When conducting a root-cause analysis for a sentinel event, be sure to look closely at staffing issues. Are people overworked? Are caregivers given responsibilities beyond their capabilities? Are sufficient professional staff overseeing the work of technical staff? If the root-cause analysis suggests that staffing inadequacies contributed to the sentinel event, the investigation team can use their answers to the questions listed below to focus their corrective actions on specific problem areas.

• Are staffing levels appropriate, considering responsibilities, activities, hazards, and schedules?

• Have employees been trained to meet the requirements applicable to the event-related tasks?

• Have agency staff or staff employed by outside companies been trained and qualified on job tasks and hazards applicable to the event-related processes?

• Did the level of staffing, training, or competence affect the proximate or root causes of the event?

• Did the qualifications or training of physicians and staff affect the proximate or root causes of the event?

• Were physicians and staff who were directly involved in the event technically competent to perform their jobs?

• Were the physicians and staff who were involved in the event technically capable of recognizing hazards present in the workplace and responding to eliminate or mitigate the hazards?

• Do management personnel, staff members, and physicians have the necessary levels of education, training, and experience to recognize potential patient care hazards?

• Did lack of knowledge of potential hazards affect the proximate or root causes of the sentinel event?

The apparent cause of a sentinel event may be staff error, but an underlying reason the error occurred could be related to the facility’s orientation or training programs. The investigation team can use the questions below to help them evaluate staff orientation, training, and continuing education processes in hopes of finding root causes that can be eliminated.

• Have training requirements been established for all positions at all levels of the organization?

• Are the training requirements adequate for those positions related to the event?

• Were all training requirements met for those positions related to the event?

• Did the performance of those involved in the event reflect their recorded training?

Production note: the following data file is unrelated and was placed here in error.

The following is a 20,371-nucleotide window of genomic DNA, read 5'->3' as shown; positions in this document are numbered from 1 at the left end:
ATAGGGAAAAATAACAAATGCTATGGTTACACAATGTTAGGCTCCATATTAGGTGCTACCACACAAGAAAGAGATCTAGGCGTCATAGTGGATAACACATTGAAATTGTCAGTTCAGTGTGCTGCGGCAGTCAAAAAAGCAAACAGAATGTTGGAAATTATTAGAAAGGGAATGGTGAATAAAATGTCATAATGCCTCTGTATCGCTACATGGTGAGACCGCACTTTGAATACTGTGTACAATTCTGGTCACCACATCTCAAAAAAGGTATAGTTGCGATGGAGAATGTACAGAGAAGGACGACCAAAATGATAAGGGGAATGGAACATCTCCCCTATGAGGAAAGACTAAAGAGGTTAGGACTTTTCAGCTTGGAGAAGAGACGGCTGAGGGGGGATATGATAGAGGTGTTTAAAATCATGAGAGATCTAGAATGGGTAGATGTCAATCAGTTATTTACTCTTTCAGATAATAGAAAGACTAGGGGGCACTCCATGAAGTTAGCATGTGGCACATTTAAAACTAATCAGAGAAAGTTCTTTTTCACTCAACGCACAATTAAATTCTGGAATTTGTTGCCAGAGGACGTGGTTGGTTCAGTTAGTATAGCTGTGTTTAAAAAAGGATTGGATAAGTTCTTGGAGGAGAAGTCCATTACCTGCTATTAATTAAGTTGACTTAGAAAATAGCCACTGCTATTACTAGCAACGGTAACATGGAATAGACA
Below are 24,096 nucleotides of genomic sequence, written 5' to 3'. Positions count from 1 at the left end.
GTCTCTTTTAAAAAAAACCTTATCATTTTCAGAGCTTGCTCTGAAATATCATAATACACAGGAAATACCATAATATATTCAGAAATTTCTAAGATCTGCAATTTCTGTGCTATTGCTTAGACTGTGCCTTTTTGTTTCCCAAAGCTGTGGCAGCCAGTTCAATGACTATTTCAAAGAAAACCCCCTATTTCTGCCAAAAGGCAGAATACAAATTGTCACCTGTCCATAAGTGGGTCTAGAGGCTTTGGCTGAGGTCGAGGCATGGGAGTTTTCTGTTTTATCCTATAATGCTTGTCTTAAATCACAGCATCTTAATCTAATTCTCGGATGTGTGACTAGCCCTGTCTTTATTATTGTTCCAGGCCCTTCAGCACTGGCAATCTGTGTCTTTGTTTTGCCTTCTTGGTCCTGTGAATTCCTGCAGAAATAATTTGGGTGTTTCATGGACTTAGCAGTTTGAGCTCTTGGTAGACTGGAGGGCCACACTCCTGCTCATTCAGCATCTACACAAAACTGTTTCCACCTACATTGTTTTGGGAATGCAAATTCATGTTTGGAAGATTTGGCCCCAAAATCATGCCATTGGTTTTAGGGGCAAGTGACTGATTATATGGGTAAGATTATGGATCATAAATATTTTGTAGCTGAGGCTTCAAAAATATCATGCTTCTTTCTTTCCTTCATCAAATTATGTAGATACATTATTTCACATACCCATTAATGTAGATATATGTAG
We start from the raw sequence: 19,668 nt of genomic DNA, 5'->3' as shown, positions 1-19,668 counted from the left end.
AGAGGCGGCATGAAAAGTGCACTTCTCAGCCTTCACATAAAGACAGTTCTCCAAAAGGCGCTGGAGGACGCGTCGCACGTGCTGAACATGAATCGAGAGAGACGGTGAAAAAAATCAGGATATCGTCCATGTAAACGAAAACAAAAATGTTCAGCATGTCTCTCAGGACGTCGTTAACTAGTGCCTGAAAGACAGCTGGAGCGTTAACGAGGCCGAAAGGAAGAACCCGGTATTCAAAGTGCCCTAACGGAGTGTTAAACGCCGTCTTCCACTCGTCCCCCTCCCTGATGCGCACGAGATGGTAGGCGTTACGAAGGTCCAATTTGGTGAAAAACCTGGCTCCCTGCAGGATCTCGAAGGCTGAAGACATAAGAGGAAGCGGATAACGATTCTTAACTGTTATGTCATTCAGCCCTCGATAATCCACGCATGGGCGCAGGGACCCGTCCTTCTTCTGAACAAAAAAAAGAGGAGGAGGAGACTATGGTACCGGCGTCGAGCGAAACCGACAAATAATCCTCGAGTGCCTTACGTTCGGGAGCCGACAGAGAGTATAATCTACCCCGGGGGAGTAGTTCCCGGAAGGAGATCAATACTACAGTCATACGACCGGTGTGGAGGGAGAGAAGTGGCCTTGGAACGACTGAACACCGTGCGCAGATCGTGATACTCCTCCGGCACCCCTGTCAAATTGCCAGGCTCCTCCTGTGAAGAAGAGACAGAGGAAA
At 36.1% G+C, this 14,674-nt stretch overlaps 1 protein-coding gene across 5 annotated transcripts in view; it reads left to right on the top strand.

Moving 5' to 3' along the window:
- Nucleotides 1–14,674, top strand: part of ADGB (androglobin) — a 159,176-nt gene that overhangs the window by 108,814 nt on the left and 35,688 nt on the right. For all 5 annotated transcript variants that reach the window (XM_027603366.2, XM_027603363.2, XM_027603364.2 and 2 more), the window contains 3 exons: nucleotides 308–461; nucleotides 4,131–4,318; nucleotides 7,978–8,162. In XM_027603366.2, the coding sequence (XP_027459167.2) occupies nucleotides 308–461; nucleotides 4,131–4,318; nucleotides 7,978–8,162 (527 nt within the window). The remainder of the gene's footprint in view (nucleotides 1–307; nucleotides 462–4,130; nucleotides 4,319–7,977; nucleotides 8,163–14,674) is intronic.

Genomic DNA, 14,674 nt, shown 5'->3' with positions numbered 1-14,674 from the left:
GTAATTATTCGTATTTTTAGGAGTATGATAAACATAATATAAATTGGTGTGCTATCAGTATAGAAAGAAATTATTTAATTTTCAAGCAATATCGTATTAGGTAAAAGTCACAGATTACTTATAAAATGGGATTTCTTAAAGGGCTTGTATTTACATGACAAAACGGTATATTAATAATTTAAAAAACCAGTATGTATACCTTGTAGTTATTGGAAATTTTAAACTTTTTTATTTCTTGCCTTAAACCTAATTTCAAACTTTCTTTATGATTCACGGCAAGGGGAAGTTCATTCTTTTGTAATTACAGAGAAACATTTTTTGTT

• Did lack of training or job performance affect the proximate or root causes of the sentinel event?

• Is the content of all training programs based on a task analysis of employee responsibilities?

• How long since staff successfully performed and showed competence in the tasks and activities relevant to the event?

— Less than 1 week

— 1 week to 1 month

— Between 1 to 6 months

— Between 6 months and 1 year

— More than 1 year

— Never performed task/activity

• How were involved staff trained for the task or activity?

— Classroom lecture

— Laboratory training

— Guided self-study/computer-assisted

— Informal on-the-job training

— Structured on-the-job training

— Skill learned on previous job at another facility

— Skill learned during professional education/schooling

— No training provided

• What aspects of the training program contributed to the event? Use the rating scale to rank each contributing factor: 1 = primary factor; 2 = secondary factor; 3 = possible factor.

It should be noted that staffing and training deficiencies are not specific to event-related problems. They represent potential causal factors for ineffective performance of any kind. Resolving staffing and training deficiencies discovered during a root-cause analysis can prevent another unwanted patient care occurrence as well as improve overall organizational performance.

[Editor’s note: In next month’s Quality-Co$t Connection, learn more about the management issues related to sentinel events, including the questions to be answered by an organization’s sentinel event policy.]